Use this URL to cite or link to this record in EThOS: https://ethos.bl.uk/OrderDetails.do?uin=uk.bl.ethos.724413
Title: Optical approaches to characterising engineered nanoparticles for size and shape in aquatic systems
Author: Thompson, Samuel Robert
ISNI:       0000 0004 6424 8128
Awarding Body: University of York
Current Institution: University of York
Date of Award: 2017
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Abstract:
Engineered nanoparticles are increasingly being used in a wide range of commercial products including paints, personal care products, textiles, and coatings. As a result, increasingly large quantities of engineered nanoparticles are being released into the environment via a range of different pathways. While there are a wide selection of available tools capable of making measurements of engineered nanoparticles in the environment, these all have their own unique drawbacks. In this thesis, a range of optical techniques for the measurement of engineered nanoparticles are critically assessed. One of these, nanoparticle tracking analysis, was selected for further investigation. This investigation commenced with a conventional nanoparticle fate and behaviour study using an existing commercial solution in order to get a better understanding of the capabilities of currently available systems. One of the primary issues identified was the inability of available commercial equipment to operate effectively at concentrations as low as those predicted for the natural environment. Following this, further development of the nanoparticle tracking analysis paradigm resulted in the twin capabilities of shape determination directly from light-scattering data (which has never been successfully achieved before) and an improvement in low-concentration performance by three orders of magnitude. Finally, a simple nanoparticle aggregation study from the literature was repeated, this time at concentrations leveraging the new, lower-concentration capability. The profoundly different outcome from running this experiment at environmentally relevant conditions – that aggregation proceeded at a sufficiently reduced rate that the nanoparticles were effectively stabilised – demonstrates the importance of this development: at environmentally relevant concentrations nanoparticles behave in very different ways compared to the current standard of lab-based studies at artificially high concentrations. Using this newly-developed low-concentration approach it is possible to cheaply and quickly work at these concentrations.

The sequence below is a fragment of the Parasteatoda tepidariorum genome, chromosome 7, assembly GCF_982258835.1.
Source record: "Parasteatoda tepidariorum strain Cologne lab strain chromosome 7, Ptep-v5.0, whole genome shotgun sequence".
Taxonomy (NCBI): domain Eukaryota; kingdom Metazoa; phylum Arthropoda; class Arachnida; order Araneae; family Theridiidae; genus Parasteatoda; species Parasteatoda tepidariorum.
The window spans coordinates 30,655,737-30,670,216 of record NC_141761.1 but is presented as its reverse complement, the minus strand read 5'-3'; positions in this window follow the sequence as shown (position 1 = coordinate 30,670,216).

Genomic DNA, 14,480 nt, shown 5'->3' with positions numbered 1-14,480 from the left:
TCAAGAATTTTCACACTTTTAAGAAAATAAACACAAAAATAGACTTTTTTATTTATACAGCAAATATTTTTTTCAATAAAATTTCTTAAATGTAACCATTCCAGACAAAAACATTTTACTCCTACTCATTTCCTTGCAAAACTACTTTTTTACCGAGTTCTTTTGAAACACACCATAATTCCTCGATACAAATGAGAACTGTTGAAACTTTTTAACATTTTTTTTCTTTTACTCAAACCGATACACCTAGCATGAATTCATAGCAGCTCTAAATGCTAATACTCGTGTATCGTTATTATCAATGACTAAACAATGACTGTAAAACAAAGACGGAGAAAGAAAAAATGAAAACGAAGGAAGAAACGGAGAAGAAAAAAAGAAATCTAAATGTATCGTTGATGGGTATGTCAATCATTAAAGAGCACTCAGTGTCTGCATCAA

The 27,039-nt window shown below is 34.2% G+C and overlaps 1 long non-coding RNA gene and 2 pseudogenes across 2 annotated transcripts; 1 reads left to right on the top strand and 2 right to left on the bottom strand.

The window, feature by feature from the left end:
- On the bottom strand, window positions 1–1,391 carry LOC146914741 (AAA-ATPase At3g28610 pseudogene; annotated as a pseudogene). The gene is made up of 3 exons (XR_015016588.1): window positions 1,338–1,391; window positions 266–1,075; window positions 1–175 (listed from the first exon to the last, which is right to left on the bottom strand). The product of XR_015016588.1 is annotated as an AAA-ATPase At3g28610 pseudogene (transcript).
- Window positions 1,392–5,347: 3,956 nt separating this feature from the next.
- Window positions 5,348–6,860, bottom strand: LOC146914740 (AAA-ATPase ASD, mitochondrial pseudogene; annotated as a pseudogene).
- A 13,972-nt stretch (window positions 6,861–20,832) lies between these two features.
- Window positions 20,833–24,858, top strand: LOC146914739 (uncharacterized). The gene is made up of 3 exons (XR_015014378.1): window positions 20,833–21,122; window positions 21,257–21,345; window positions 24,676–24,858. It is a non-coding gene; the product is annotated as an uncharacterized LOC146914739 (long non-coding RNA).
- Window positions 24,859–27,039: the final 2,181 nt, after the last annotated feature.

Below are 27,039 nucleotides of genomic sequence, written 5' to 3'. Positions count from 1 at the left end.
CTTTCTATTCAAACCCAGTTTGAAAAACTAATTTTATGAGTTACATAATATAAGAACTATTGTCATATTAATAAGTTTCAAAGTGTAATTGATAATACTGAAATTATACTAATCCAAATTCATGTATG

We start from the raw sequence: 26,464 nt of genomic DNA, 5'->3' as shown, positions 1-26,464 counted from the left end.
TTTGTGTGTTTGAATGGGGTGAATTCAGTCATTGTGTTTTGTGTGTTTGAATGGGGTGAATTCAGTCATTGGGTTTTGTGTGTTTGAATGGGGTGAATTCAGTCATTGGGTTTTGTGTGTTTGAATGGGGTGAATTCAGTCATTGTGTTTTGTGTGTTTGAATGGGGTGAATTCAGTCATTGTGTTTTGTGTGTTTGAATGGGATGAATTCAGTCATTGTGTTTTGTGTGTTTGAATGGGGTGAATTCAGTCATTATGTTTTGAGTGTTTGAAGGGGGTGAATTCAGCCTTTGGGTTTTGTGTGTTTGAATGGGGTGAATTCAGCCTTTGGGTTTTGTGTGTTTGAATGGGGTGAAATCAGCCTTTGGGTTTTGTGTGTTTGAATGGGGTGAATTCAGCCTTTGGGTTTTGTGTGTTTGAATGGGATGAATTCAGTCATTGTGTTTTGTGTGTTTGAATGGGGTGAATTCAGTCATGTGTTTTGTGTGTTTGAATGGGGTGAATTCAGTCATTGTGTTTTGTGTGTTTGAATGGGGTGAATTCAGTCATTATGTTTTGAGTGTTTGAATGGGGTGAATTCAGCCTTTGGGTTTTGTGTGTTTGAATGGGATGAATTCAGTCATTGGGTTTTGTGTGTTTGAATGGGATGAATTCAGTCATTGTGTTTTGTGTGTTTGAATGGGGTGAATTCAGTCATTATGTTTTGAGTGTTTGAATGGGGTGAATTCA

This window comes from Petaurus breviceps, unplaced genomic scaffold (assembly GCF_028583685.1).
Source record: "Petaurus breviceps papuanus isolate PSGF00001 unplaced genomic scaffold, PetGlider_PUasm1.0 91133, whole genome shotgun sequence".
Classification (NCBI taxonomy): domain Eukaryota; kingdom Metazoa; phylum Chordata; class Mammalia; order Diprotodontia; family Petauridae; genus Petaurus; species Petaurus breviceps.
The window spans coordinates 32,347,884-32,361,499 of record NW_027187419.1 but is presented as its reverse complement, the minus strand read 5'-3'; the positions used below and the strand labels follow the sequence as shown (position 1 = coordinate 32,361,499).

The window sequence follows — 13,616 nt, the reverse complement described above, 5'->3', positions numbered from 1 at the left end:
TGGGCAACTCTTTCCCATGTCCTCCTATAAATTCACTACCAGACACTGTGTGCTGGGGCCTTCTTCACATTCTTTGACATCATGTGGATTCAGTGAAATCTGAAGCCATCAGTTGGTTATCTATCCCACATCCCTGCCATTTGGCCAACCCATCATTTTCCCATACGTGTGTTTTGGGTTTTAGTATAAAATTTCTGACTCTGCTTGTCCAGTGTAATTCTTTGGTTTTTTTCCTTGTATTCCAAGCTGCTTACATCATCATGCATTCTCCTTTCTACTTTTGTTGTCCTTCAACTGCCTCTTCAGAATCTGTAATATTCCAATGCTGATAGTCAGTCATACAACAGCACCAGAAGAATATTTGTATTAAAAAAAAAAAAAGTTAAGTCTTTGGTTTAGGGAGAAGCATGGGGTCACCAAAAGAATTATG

Supervisor: Yuan, J. ; Boxall, A. B. A. Sponsor: Not available
Qualification Name: Thesis (Ph.D.) Qualification Level: Doctoral
EThOS ID: uk.bl.ethos.724413  DOI: Not available
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